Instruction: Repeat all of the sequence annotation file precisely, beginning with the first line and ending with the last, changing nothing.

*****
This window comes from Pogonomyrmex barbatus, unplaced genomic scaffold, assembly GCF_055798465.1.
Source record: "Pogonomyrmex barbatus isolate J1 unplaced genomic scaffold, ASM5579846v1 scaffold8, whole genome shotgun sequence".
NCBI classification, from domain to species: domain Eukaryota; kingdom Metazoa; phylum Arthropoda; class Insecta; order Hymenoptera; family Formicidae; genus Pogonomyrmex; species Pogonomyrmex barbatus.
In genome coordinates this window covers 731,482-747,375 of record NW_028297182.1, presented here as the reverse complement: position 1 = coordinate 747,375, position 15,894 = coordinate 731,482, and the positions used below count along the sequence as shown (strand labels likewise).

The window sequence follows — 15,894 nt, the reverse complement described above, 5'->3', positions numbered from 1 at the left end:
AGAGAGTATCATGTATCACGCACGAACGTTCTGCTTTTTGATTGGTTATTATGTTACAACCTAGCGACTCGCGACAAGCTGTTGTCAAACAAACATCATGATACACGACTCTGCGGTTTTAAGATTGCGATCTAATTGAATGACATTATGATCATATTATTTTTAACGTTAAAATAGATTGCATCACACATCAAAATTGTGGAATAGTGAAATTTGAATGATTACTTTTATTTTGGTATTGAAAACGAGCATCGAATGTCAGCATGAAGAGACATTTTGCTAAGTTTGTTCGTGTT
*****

This window comes from Pogonomyrmex barbatus, unplaced genomic scaffold, assembly GCF_055798465.1.
Source record: "Pogonomyrmex barbatus isolate J1 unplaced genomic scaffold, ASM5579846v1 scaffold8, whole genome shotgun sequence".
NCBI classification, from domain to species: domain Eukaryota; kingdom Metazoa; phylum Arthropoda; class Insecta; order Hymenoptera; family Formicidae; genus Pogonomyrmex; species Pogonomyrmex barbatus.
In genome coordinates this window covers 731,482-747,375 of record NW_028297182.1, presented here as the reverse complement: position 1 = coordinate 747,375, position 15,894 = coordinate 731,482, and the positions used below count along the sequence as shown (strand labels likewise).

The window sequence follows — 15,894 nt, the reverse complement described above, 5'->3', positions numbered from 1 at the left end:
AGAGAGTATCATGTATCACGCACGAACGTTCTGCTTTTTGATTGGTTATTATGTTACAACCTAGCGACTCGCGACAAGCTGTTGTCAAACAAACATCATGATACACGACTCTGCGGTTTTAAGATTGCGATCTAATTGAATGACATTATGATCATATTATTTTTAACGTTAAAATAGATTGCATCACACATCAAAATTGTGGAATAGTGAAATTTGAATGATTACTTTTATTTTGGTATTGAAAACGAGCATCGAATGTCAGCATGAAGAGACATTTTGCTAAGTTTGTTCGTGTT